SIMPLE WAYS TO REDUCE YOUR CARBON FOOTPRINT (Ethekwini Muni)
How can I as an individual reduce my carbon ‘footprint’? Consider how many of the following practices you have adopted. Haven’t yet? Now’s your chance!
Energy-proof your home
No major upgrades are needed, just simple stuff. Make sure all of your windows close properly so that your home is properly insulated. This will save you money on your energy bills too. Switch to compact florescent light bulbs. They use roughly 75% less energy than normal light bulbs and last much longer.
Unplug and save.If you’re not using an electrical appliance, unplug it. Most electronic appliances siphon energy even when they are on standby or “switched off”. That includes cell phone chargers, laptops, televisions, sound systems, printers and many others.
Buy organic, go local
Whenever you can, even though you often have to pay a premium, buy organic - it means the food was grown in an eco-friendly way. And if it's locally grown, it didn't have to be transported that far. Be aware - those cappuccinos and lattes you love may come from beans that have travelled a great many kilometres to get to you. Find a coffee house that specialises in African beans, and roasts locally. For the same reason, eat at restaurants that serve locally produced or seasonal foods.
Pay attention to packaging
Consider products that have minimal packaging or environmentally friendly packaging. Shop with reusable bags - cloth tote bags or recycled bags are best.
Bye-bye bottled water
Bottled water has a massive carbon footprint — it's bottled at one location in small plastic bottles and shipped all over the country or the world. Buy a reusable water bottle or canteen for your water. Durban has some of the best quality drinking water in the world.
Use cold water
Oh, alright, it’s still a bit chilly - you can use hot water in the shower, but not too much. But do a cold wash in your washing-machine. It takes a lot of energy to heat up water — multiply that by the number of wash loads, and that's a big footprint.
TALK IN DURBAN
Durban Botanic Gardens, Visitors Centre, 6 p.m., 17th October: Illustrated talk by Charles and Julia Botha about their recent visit to China. The Bothas are the authors of the popular Bring Nature Back to your Garden series of books. Entrance: R25 for members, R35 for non‐members (includes tea and cake)
RSVP: Tel 031 2015111 / 031 3091170 or email botsoc‐email@example.com
Westville Times, a new newspaper circulated throughout Westville, has featured several items on our members and their activities in the last few months. If you have anything of particular interest please contact Nashreen on firstname.lastname@example.org or 031 266 4093 about putting an article into her paper.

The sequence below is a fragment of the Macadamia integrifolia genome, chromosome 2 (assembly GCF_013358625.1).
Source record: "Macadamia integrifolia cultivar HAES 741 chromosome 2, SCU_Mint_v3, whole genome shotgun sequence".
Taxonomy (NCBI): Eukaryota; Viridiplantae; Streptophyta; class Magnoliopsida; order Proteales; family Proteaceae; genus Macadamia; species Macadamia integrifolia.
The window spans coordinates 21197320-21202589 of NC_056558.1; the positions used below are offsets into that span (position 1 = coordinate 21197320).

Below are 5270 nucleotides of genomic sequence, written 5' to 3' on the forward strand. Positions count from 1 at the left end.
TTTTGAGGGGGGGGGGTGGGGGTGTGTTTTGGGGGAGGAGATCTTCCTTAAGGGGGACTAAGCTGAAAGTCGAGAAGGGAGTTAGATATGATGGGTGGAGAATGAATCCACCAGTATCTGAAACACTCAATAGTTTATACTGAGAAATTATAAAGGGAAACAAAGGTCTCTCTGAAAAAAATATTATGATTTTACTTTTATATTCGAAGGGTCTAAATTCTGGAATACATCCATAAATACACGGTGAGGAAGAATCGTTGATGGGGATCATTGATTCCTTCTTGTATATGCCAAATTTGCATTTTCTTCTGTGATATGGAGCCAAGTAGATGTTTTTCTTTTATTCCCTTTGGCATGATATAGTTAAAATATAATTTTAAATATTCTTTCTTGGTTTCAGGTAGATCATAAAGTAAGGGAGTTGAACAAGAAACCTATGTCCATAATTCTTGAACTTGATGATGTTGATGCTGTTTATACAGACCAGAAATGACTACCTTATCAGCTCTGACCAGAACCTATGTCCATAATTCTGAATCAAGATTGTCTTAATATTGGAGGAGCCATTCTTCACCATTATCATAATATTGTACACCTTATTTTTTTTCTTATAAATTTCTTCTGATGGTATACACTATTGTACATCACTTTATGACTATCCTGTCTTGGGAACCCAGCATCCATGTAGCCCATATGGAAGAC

HIGH WAY ACTIVITIES
On Westville Cares Day, with WESSA, we were able to offer members the choice of litter-clearing at Palmiet, removal of Wedelia and Ageratum plants at Jubilee Park or tree-planting at Jimmy Bellows. The time has come when we are starting to do more planting than removal of invasive alien vegetation. That is great reward for those who had to do a lot of M13 roadkill over the years! Anyone wanting to join a Spray/ Work Party, roughly 2nd Saturday (early) every month, should contact Patty on 079 181 5274.
Balloon vine choking trees Newly-planted trees opposite BKS
Appeal for subs – Please remember to renew your membership by paying into the Conservancy account below. Subs are actually due from AGM time every year i.e. April/May and ARE STILL R20 per annum for ordinary/family membership; R100 for Silver; and R500 for Gold membership status. Remember to identify yourself in the reference line of the deposit slip, thank you!
Nedbank, Westville Mall
1380 078 083
Thursday, April 14, 2011
April 2011 Newsletter 37
P O BOX 40, WESTVILLE, 3630; ( 031 267 0872; 3 083 777 0872
Conservancy link: see http://www.palmiet.za.net/
NEWSLETTER NO. 37 MARCH 2011
Wessa’s Highway Branch meetings: the guest speaker for Friday 8th April will be the well-known Roy Cowgill who will be returning to ‘show and tell’ us of the birds and other creatures of the Galapagos Islands Time permitting we will also have a DVD film on birds. As always, 7.0 for 7.30pm at Westville Central Library, everyone invited including accompanied children, no charge, light refreshments.
Forthcoming attractions for our 2nd Friday meetings.
Friday 13th May," Heavens Above ". Come and look through the telescopes of the Astronomical Society at the wonders of the night sky.
Friday 10th June. "Turkish Delight".
Friday 8th July. "The creatures of the Kgiligadi Transfontier Park".
N.B.Treasure Beach environmental courses will be offered to up to 1000 school children this year if Wessa can obtain enough sponsorship through sale of secondhand books (not text books). Contact Alan Job 031 764 0034.
April events at Springside Nature Reserve
Sunday 10 April 8.30am
Speaker/Walk Leader: Ross Kramm - Raptors. Ross will bring a Falcon. Before the walk he will present a short slide show on local Birds of Prey and discuss raptors in gardens. We will also hear about Springside Nature Reserve’s resident Crowned Eagle which entertained (and alarmed) many human neighbours whilst it was reaching adulthood. SNR Resource Centre is not a large venue so arrive in time to ensure seeing the slide show. Enq: Sue 031-765 6809